#1: Quill
Written in JavaScript, Quill is a cross-browser rich text editor with a full-featured expressive API, built for compatibility and extensibility. Developed by Jason Chen and Byron Milligan, and open-sourced by Salesforce, Quill can be customized for use cases using lightweight features such as semantic markup and standardized HTML between all modern browsers.

#2: Syncthing
This open-source project for continuous replication and cluster synchronization has two distinct goals: to define a synchronization protocol for a file repository between collaborating nodes, and to provide the reference documentation to prove the protocol’s usability. Maintained by Jakob Borg, the project is currently at version 0.7 working toward a stable 1.0 release.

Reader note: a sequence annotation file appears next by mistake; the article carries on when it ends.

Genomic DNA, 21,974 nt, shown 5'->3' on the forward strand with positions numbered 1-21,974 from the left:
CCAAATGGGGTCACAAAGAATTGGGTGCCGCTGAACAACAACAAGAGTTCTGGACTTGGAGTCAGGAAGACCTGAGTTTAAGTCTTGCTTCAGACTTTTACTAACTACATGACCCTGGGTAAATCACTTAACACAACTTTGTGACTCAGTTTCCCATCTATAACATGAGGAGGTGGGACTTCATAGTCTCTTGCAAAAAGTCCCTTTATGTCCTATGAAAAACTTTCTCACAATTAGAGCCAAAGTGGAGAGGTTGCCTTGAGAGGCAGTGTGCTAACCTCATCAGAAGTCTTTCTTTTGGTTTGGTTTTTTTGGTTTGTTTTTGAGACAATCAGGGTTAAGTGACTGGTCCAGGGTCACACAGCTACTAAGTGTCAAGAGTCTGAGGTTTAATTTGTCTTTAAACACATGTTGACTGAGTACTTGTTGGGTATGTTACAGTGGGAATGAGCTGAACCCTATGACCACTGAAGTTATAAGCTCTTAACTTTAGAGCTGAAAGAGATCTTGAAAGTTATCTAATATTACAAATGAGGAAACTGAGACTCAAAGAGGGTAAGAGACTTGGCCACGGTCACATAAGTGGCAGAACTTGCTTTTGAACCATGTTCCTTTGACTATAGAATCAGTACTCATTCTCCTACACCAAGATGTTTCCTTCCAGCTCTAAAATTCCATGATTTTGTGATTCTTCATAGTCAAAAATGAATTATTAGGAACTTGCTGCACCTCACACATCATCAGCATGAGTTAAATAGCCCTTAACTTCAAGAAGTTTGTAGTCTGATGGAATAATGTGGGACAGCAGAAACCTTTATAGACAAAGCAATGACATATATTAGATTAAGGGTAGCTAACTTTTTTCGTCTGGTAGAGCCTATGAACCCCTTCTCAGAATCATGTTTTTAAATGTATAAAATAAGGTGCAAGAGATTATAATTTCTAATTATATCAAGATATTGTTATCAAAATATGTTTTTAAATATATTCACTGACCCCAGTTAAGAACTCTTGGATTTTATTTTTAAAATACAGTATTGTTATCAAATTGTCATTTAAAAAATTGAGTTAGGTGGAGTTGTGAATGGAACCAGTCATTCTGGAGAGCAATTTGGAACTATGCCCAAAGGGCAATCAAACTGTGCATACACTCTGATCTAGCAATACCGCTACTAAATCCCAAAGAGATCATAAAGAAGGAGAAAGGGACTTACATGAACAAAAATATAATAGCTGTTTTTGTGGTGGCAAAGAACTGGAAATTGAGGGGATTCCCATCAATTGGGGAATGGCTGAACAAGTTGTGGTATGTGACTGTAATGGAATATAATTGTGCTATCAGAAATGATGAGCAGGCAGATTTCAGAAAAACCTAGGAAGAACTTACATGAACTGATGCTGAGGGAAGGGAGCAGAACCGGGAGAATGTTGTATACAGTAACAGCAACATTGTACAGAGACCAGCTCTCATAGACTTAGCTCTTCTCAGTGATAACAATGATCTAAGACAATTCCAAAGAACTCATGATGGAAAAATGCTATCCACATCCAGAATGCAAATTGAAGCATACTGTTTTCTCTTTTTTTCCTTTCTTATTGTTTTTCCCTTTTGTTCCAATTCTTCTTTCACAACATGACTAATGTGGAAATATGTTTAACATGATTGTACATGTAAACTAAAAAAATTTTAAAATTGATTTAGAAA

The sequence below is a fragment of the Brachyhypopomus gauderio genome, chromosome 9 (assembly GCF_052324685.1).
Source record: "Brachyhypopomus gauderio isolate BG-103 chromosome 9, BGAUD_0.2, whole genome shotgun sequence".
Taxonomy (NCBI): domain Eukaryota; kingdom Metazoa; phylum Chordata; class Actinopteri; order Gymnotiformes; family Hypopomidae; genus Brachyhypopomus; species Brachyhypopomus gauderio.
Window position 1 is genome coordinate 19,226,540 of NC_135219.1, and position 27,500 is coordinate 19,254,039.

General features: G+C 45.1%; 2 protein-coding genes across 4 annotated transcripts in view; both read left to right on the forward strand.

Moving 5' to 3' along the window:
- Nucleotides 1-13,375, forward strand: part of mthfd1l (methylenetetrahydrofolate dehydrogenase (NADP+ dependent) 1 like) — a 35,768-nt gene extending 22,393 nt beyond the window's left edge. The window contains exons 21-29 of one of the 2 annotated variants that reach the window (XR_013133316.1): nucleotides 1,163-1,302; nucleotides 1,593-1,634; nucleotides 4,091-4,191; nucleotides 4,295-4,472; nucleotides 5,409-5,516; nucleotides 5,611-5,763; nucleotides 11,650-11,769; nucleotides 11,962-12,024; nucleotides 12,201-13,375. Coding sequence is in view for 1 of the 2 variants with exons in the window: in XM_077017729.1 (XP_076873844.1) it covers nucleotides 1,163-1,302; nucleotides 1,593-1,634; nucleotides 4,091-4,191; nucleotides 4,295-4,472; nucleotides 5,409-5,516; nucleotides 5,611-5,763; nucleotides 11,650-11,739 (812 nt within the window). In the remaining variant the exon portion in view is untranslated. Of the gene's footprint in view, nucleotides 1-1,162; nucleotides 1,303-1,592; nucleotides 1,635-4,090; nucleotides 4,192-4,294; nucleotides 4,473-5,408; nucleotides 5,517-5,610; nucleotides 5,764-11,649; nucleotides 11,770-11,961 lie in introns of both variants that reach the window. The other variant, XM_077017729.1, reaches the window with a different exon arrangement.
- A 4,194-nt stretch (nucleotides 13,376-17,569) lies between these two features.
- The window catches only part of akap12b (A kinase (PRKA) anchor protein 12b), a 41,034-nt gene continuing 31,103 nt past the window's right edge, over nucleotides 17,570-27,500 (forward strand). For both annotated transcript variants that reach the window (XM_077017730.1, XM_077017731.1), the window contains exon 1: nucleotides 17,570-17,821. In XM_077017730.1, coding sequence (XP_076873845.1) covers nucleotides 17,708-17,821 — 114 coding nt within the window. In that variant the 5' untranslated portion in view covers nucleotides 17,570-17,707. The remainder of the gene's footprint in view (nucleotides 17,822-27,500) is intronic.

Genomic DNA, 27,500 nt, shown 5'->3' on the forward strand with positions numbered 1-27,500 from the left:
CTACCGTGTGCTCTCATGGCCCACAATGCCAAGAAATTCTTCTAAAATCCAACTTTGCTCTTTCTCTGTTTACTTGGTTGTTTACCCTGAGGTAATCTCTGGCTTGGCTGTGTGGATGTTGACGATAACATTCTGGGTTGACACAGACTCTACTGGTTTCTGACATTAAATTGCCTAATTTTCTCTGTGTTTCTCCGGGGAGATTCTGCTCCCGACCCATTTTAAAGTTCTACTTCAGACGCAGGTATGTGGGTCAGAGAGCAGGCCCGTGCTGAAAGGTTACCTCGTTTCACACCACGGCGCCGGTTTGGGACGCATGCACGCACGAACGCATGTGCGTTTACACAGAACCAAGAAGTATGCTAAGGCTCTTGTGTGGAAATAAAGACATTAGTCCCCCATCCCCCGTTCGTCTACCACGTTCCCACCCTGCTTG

We covered his week’s #3 project, GitHub’s Atom text editor, in a separate story.

#4: Reverse Engineering for Beginners
This guide from Dennis Yurichev is exactly what it sounds like. RE for Beginners touches on topics such as Oracle RDBMS, Itanium, copy-protection dongles, position-independent code, profile-guided optimization and more to teach you everything you need to know about reverse-engineering an application. It’s available in English and Russian.

#5: AniJS
AniJS is a declarative handling library for CSS animations, designed to provide a fast, easily translatable environment. Developed primarily by Dariel Noel Vila Plagado, AniJS eschews third-party libraries with reusable code that integrates between coders and designers.